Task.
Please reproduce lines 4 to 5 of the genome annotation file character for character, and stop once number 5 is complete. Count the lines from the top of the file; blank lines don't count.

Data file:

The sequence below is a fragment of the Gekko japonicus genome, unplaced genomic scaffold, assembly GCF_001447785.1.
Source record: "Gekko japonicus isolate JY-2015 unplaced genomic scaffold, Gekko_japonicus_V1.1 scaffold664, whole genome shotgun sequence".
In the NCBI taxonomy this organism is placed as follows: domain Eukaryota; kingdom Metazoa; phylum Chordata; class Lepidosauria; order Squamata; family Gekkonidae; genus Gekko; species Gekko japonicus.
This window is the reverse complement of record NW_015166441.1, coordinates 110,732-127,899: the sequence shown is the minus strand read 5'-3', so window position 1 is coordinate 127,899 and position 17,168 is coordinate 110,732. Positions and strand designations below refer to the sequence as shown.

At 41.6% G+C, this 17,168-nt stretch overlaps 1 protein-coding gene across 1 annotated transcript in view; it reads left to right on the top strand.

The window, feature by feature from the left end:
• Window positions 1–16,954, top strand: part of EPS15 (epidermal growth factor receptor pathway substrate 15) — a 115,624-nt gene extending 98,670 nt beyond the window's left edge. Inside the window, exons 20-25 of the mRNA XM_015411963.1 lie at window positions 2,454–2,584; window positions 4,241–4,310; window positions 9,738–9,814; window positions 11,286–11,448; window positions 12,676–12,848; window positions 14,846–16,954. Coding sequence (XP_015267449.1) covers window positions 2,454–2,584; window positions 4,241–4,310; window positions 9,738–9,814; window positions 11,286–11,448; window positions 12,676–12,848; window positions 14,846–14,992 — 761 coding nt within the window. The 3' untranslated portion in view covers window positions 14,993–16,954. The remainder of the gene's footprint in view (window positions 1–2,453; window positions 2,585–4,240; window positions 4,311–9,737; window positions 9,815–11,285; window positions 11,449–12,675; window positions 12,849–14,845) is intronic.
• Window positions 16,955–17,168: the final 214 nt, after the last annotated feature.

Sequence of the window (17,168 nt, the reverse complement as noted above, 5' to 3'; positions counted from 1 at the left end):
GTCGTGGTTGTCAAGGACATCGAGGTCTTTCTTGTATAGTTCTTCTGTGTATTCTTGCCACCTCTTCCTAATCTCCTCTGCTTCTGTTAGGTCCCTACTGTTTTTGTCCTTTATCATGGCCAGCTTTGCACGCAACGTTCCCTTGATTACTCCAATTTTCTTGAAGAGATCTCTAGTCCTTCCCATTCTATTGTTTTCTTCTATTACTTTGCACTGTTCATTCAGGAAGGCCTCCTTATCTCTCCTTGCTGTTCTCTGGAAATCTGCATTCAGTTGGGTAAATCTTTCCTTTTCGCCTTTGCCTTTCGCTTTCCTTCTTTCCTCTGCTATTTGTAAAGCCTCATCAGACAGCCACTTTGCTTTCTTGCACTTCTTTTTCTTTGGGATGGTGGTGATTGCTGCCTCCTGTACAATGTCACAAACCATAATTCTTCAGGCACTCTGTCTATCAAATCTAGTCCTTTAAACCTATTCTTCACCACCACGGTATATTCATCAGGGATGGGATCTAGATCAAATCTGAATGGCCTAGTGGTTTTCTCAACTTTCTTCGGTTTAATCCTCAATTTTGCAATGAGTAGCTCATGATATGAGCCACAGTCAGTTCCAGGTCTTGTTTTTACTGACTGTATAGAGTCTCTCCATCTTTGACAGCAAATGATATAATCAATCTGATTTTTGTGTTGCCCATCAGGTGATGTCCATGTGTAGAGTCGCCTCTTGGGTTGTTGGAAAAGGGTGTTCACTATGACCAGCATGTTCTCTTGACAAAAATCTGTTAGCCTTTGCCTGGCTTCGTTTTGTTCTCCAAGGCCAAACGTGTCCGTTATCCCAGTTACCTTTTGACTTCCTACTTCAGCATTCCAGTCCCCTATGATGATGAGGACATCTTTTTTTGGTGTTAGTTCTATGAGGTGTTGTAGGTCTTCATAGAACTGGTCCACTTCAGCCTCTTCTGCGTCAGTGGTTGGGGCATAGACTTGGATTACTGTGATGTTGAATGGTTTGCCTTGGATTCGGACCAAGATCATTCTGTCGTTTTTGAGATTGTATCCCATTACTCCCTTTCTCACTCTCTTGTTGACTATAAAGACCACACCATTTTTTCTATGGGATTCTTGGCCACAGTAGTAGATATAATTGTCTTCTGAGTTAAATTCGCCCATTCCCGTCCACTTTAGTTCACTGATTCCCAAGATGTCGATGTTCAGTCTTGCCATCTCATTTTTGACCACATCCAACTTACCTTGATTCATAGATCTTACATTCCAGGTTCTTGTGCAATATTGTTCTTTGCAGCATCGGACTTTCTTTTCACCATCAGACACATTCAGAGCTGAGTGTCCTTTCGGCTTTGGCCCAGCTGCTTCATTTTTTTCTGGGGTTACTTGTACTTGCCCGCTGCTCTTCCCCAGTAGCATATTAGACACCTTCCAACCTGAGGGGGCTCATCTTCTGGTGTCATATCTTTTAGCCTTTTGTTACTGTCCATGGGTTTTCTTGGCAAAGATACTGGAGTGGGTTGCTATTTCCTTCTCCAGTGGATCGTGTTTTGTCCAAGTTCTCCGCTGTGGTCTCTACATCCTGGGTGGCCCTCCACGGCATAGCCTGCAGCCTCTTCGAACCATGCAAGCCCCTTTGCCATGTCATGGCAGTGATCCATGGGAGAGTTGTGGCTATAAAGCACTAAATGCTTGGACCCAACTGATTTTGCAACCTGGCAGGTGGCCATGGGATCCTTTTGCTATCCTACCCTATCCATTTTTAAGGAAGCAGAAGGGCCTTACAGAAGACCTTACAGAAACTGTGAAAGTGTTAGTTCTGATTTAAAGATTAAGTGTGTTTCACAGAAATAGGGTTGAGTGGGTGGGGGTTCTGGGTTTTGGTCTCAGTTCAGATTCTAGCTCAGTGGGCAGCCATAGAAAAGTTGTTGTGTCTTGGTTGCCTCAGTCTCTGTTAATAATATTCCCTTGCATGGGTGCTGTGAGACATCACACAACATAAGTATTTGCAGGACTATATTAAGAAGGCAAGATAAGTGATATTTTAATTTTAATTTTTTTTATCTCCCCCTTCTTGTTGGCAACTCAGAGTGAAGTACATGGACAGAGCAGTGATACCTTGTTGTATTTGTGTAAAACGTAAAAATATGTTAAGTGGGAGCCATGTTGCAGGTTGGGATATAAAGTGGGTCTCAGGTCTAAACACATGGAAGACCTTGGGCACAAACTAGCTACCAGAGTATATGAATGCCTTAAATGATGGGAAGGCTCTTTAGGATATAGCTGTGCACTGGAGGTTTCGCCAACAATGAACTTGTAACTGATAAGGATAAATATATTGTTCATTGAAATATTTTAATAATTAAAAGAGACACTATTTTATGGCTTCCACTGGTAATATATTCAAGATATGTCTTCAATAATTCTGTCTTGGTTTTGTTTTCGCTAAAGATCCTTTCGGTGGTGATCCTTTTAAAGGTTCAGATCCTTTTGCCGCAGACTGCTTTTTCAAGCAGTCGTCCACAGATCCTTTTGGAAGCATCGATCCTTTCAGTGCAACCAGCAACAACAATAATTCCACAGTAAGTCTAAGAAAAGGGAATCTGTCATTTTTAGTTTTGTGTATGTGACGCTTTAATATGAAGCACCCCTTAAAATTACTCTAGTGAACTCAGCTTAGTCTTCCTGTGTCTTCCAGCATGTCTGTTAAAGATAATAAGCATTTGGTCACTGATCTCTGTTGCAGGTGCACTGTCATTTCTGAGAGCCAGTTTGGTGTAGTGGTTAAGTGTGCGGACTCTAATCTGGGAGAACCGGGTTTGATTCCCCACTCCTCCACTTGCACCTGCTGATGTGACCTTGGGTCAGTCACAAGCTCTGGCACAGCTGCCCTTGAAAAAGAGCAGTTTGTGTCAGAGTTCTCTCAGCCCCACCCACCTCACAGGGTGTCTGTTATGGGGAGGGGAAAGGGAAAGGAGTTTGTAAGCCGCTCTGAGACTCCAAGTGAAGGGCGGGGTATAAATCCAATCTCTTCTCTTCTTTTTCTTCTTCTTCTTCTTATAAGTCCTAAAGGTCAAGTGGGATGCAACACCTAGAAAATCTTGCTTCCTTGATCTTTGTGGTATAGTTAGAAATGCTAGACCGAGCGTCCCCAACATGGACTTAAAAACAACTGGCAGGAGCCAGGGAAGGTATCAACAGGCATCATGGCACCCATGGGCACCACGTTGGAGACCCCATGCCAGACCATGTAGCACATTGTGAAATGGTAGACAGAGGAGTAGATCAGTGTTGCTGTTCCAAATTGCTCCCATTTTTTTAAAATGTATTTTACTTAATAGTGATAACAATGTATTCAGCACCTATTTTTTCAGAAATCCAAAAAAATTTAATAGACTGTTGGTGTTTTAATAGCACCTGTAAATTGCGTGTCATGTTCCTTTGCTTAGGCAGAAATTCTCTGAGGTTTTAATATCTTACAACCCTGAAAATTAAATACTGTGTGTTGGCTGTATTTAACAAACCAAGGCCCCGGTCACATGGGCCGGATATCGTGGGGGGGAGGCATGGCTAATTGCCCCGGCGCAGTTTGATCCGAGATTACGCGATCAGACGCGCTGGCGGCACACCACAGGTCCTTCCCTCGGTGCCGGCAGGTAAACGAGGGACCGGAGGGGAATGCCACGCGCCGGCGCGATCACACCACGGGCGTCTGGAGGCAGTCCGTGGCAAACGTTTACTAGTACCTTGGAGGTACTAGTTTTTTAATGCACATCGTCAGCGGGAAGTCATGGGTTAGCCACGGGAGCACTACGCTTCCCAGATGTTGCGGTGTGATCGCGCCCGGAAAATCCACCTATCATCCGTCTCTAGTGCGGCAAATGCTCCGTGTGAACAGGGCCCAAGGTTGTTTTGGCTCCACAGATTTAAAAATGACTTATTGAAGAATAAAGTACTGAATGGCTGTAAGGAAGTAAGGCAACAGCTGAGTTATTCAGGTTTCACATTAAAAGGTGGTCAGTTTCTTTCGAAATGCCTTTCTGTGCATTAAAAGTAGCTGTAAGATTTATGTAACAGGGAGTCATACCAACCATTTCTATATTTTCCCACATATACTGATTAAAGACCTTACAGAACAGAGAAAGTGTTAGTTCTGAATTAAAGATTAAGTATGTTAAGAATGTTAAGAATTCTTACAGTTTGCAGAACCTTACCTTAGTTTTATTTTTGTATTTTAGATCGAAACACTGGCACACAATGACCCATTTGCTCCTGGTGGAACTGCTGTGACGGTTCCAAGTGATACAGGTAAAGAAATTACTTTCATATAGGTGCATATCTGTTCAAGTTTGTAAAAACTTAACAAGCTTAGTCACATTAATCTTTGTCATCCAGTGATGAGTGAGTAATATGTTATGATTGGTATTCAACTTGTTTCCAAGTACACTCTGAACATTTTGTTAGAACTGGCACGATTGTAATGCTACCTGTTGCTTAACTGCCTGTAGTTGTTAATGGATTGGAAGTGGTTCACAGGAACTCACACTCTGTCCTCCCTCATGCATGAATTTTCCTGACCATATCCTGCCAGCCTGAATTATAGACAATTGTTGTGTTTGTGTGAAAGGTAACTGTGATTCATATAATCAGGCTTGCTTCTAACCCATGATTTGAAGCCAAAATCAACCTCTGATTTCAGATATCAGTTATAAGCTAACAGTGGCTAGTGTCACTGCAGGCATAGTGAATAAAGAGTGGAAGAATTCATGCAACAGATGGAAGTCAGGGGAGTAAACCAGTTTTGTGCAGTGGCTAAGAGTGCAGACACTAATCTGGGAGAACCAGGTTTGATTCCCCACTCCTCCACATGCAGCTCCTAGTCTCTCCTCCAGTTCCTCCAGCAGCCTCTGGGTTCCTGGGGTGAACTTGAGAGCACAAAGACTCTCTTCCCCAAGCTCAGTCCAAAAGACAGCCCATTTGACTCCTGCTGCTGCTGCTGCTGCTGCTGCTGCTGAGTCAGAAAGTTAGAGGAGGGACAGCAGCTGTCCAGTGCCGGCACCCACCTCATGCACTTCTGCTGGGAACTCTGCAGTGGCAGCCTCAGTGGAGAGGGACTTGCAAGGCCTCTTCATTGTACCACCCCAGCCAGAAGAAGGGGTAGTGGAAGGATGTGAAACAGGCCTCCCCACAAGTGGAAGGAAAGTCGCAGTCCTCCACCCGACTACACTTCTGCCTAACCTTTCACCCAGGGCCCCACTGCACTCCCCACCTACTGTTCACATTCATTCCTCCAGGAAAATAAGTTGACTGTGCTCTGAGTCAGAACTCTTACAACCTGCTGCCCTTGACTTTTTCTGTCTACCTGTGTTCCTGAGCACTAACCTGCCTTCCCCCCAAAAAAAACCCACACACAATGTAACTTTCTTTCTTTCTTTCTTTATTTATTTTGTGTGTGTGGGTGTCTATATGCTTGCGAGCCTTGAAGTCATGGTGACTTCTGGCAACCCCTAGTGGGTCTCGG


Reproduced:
This window is the reverse complement of record NW_015166441.1, coordinates 110,732-127,899: the sequence shown is the minus strand read 5'-3', so window position 1 is coordinate 127,899 and position 17,168 is coordinate 110,732. Positions and strand designations below refer to the sequence as shown.

At 41.6% G+C, this 17,168-nt stretch overlaps 1 protein-coding gene across 1 annotated transcript in view; it reads left to right on the top strand.